I am sure it is standard. I am just trying to think of what I write formally...

    I look forward to hearing from you and thank you in anticipation of your help/thank you in advance for your help.

    Yes, so I would use it!
     

    river

    Senior Member
    U.S. English
    maxiogee said:
    Can one really offer an anticipatory thanksgiving?
    Doesn't it devalue the thanks if it is given before the service is performed?

    I'm not saying that I seek thanks , nor that I like it to be overly profuse, but I do think it ought to match the perceived(?) level of effort involved.
    The standard phrase "Thank you in advance" is a polite way of encouraging readers to do what you are asking them to do. "Thank you for your prompt reply" is a nice way of saying "Get off your butt and do it."
     

    panjandrum

    Lapsed Moderator
    English-Ireland (top end)
    Further conversation on the subject of

    Thank you in advance.

    is happening in the Cultural Discussions forum.
    You are welcome to comment there on whether Thanks in advance is courtesy, persuasive, or presumptuous.

    Comments on the possible use of Thanks beforehand, as an alternative, would still be appropriate here.
     

    yackityack

    New Member
    English, USA
    Here in California (and I think all of the US..) we'd say "thanks in advance". "Thanks beforehand" sounds kinda weird and we would never say "thanking you in anticipation" or something like that.
     

    maxiogee

    Banned
    English
    yackityack said:
    Here in California (and I think all of the US..) we'd say "thanks in advance". "Thanks beforehand" sounds kinda weird and we would never say "thanking you in anticipation" or something like that.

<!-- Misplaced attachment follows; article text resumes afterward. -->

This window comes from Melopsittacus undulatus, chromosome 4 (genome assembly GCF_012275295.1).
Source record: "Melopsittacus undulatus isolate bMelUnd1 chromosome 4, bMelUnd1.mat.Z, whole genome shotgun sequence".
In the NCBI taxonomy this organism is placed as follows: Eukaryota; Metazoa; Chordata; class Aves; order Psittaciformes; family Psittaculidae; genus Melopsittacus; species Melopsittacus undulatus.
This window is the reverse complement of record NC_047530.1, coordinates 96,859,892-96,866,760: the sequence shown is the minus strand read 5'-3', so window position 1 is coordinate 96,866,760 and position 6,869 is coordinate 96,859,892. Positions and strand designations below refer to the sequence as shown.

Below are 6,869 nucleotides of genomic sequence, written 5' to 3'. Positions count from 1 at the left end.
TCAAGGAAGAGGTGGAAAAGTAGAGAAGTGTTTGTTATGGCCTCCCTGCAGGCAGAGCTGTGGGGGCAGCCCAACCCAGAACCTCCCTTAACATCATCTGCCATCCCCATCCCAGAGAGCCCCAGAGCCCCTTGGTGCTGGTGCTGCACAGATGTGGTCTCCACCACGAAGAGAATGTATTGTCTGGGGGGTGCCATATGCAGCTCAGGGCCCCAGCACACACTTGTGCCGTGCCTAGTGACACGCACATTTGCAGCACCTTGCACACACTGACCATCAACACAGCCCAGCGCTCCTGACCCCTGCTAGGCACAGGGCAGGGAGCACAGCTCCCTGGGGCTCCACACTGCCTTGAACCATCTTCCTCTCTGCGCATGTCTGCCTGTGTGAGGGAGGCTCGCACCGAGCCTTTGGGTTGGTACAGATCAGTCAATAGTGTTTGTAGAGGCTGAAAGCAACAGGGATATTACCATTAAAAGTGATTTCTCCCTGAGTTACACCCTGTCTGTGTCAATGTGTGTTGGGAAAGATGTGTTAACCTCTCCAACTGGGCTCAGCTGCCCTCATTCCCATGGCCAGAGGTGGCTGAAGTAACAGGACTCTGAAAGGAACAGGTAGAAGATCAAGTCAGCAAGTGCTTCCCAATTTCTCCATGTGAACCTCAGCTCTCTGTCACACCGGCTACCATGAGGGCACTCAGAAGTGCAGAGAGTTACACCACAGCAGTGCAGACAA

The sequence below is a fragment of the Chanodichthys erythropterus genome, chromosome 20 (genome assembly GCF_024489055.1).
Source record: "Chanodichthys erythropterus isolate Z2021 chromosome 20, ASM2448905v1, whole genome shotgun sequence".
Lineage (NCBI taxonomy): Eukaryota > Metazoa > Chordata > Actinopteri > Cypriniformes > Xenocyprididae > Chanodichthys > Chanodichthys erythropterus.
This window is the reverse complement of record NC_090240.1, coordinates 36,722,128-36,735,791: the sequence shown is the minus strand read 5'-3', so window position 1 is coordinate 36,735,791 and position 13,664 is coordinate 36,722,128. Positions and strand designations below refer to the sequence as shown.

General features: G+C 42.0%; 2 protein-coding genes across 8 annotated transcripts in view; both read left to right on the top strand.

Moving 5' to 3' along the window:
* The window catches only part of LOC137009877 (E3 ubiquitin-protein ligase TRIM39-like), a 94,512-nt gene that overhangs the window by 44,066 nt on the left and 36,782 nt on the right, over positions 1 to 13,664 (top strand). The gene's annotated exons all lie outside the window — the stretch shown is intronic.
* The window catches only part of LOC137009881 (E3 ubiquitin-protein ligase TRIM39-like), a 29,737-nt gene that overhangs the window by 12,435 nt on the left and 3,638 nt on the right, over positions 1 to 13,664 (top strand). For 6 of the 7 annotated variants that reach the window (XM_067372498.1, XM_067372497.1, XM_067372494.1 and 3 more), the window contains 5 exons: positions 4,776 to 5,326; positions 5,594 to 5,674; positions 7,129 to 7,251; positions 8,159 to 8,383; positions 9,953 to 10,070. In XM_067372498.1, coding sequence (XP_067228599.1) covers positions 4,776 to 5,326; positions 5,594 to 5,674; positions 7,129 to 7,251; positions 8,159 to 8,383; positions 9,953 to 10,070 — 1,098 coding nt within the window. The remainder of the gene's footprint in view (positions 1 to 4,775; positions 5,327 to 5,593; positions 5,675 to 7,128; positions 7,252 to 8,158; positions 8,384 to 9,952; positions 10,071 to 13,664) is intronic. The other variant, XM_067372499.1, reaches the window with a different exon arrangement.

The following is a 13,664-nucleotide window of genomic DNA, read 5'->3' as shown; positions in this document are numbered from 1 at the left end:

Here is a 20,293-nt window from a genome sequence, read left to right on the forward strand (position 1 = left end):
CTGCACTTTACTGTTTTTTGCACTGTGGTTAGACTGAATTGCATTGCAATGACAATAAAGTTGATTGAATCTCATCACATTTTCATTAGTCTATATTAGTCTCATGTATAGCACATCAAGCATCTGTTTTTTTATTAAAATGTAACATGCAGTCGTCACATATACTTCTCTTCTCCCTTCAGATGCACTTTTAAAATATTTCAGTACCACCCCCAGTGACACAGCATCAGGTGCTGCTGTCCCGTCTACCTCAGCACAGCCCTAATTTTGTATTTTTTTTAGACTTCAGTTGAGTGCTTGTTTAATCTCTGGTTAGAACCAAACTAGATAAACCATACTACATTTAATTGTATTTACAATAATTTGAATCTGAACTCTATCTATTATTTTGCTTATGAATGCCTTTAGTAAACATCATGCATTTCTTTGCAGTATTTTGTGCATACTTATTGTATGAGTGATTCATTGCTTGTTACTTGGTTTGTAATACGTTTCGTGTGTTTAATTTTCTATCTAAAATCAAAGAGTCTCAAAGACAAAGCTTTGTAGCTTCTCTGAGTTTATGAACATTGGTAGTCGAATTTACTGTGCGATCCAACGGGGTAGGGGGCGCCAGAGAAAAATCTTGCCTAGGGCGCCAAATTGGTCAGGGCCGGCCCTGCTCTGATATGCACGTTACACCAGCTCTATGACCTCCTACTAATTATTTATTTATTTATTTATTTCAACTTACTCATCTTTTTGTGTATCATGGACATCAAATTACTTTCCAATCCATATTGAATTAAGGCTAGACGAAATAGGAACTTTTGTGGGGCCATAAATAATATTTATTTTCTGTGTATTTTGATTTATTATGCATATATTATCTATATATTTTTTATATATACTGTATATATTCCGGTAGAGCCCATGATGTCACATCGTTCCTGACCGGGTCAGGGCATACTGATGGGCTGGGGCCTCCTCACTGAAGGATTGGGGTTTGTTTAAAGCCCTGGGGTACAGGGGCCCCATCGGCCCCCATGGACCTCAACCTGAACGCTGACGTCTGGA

That's the nub of the matter - do you actually "say" it to anyone?
    When ordering a meal in a restaurant, would you say "Thanks in advance" to the waiting stafff? Would you say it when you leave your car in for a service?

    I think it is purely net-speak.
     

    maxiogee

    Banned
    English
    panjandrum said:

    Please note that this thread is about
    Thanks beforehand.
    It is NOT about the use of Thanks in advance.
    [/I]



    In a way, it is!

    andychen said:
    I usually hear people say “Thanks in advance
    Can we say “Thanks beforehand”? If we can, which expression is better?
    I would argue that you shouldn't say either of them, but if you must, then Thanks in advance is the lesser of two evils.

    B U T
    Do you actually "hear" people say it? I never have.
     

    A90Six

    Senior Member
    England - English.
    maxiogee said:
    That's the nub of the matter - do you actually "say" it to anyone?
    When ordering a meal in a restaurant, would you say "Thanks in advance" to the waiting stafff? Would you say it when you leave your car in for a service?

    I think it is purely net-speak.
    As I said above,
    Yes, it is wordy and rather formal, but I just thought it was a standard when writing, much the same as yours sincerely, yours faithfully, etc. No one would say any of them when speaking to someone, would they?
    I think it is only used in written English - on paper, the net, or otherwise - when a direct response is not possible.
     

    Cracker Jack

    Senior Member
    panjandrum said:
    I'll wander off to look at some letters - meantime, it would be interesting to discover if this is actually a BE feature, an IE feature or a PE (Panj English) feature. Being honest, it could be any of those.
    Hmmm. I never thought that there existed such a thing as a PE. :) Anyway, it just dawned on me that I still haven't heard from Brits the phrase ''Thanks in advance.'' I know some of them and usually, according to what Panj mentioned, they would plead or just beg or ask nicely and say thank you when the goods are delivered. Interesting enough.